Aquinas and Sartre: On Freedom, Personal Identity, and the Possibility of Happiness
By: Stephen Wang (author)Hardback
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Thomas Aquinas and Jean-Paul Sartre are usually identified with completely different philosophical traditions: intellectualism and voluntarism. In this original study, Stephen Wang shows, instead, that there are some profound similarities in their understanding of freedom and human identity. Aquinas gives far more scope than is generally acknowledged to the open-endedness of reason in human deliberation, and argues that we can transform ourselves in quite radical ways through our choices. Sartre famously emphasizes the radical nature of choice, but also develops a subtle account of rationality and of the factual limits we encounter in the world and in ourselves. And in both thinkers the heart of human freedom lies in our ability to choose the goals we are seeking, as we search for an elusive fulfillment that lies beyond the confines of our temporal experience. This important study will interest Aquinas and Sartre scholars, as well as general readers seeking an introduction to their thought. It will also be invaluable for philosophers seeking fresh perspectives on questions of freedom, happiness, personal identity, act theory, meta-ethics, and theories of the self.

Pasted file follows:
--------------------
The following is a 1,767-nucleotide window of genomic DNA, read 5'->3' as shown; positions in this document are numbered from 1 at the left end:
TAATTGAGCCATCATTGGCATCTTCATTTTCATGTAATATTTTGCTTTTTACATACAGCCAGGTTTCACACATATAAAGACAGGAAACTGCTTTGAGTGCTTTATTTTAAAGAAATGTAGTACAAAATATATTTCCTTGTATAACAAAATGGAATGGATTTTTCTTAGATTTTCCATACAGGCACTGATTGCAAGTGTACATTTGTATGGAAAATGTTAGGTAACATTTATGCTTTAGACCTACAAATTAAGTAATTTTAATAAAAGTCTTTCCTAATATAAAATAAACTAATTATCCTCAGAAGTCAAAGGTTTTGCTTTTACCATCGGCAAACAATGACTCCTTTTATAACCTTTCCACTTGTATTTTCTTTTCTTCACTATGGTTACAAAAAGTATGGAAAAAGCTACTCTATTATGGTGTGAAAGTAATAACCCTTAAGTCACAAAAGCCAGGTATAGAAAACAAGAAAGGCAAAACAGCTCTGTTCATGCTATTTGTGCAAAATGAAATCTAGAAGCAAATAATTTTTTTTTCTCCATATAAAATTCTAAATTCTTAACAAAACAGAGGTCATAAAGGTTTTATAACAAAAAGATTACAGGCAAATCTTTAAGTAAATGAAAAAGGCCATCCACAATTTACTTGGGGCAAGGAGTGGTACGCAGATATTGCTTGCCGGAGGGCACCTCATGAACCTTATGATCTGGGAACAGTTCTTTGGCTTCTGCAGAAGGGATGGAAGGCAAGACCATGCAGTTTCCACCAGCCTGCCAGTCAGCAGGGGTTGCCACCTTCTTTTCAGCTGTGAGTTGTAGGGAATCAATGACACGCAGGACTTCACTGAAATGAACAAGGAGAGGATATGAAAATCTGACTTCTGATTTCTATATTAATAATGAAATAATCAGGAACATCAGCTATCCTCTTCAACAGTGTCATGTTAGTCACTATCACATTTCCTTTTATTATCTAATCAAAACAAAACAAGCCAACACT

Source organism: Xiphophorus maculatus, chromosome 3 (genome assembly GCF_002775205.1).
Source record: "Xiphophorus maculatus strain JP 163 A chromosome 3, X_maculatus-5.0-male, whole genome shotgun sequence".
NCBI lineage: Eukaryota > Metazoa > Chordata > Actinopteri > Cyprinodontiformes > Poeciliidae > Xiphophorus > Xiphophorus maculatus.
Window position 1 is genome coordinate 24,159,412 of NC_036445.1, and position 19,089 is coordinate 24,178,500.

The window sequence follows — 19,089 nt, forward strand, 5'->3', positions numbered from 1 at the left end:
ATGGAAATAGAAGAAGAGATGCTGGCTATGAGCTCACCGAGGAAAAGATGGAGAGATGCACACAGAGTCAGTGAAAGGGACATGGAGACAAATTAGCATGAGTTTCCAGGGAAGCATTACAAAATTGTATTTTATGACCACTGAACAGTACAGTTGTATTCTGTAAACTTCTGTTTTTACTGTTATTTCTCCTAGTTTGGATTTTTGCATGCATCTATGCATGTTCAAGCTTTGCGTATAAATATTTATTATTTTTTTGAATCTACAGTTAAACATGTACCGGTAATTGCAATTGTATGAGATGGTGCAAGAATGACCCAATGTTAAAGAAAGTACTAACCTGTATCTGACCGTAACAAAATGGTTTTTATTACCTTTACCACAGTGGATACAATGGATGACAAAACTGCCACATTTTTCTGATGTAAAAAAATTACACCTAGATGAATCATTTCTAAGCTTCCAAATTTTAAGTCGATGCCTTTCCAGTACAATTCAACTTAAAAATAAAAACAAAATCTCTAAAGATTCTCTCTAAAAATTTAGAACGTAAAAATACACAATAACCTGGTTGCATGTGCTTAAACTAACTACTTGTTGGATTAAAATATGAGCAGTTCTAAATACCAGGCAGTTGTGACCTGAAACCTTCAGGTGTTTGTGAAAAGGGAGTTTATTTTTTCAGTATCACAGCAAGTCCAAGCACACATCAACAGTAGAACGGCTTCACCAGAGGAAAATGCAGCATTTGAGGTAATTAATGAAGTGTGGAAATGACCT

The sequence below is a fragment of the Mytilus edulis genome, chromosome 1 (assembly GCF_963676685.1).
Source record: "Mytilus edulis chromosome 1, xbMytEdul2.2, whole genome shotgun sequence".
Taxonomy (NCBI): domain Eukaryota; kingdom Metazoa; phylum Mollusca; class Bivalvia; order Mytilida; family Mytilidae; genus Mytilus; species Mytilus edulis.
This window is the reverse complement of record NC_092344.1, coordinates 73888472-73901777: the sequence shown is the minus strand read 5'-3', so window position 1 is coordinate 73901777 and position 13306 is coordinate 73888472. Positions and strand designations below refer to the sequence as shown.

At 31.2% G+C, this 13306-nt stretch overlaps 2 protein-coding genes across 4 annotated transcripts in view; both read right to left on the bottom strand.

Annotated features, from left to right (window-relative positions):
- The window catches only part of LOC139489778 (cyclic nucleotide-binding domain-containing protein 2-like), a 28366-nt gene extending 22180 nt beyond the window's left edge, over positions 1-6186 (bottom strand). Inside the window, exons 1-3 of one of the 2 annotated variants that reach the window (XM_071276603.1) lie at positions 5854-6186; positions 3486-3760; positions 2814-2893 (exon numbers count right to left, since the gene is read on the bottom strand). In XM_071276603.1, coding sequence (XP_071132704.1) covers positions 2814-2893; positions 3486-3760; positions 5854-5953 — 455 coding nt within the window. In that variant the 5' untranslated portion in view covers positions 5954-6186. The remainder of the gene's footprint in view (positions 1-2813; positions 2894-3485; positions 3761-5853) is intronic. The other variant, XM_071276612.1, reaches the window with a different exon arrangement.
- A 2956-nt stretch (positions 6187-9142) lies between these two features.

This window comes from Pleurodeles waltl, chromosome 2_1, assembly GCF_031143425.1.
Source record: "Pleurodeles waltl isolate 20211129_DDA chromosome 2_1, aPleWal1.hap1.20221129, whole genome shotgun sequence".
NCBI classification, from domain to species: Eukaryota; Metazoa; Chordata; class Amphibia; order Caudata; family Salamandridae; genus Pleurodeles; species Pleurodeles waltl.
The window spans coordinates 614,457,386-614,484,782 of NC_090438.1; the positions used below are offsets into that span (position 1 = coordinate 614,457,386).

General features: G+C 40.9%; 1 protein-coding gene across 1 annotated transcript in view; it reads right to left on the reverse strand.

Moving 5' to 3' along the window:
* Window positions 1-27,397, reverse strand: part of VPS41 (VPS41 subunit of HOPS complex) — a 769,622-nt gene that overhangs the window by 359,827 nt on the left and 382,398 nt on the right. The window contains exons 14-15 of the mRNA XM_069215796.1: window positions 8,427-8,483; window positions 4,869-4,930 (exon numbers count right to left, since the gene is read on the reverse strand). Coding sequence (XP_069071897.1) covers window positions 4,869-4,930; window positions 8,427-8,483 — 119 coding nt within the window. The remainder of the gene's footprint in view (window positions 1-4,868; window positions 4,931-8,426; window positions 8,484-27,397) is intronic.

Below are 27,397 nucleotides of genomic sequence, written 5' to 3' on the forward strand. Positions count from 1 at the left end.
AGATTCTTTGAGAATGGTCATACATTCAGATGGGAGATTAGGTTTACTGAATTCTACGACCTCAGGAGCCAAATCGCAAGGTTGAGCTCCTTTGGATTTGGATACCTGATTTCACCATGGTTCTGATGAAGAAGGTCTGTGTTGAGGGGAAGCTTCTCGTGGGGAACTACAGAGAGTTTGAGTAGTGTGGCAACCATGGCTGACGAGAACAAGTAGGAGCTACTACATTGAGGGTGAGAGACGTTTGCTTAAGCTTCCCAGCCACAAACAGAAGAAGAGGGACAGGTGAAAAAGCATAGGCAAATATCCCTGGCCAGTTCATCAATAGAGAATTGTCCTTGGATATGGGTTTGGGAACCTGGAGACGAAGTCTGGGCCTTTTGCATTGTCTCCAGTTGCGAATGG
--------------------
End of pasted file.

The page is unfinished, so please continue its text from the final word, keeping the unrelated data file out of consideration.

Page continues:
Stephen Wang lectures in philosophy and systematic theology at Allen Hall, London, and is visiting lecturer in moral philosophy at St Mary's University College, Twickenham.
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- ID: 9780813215761
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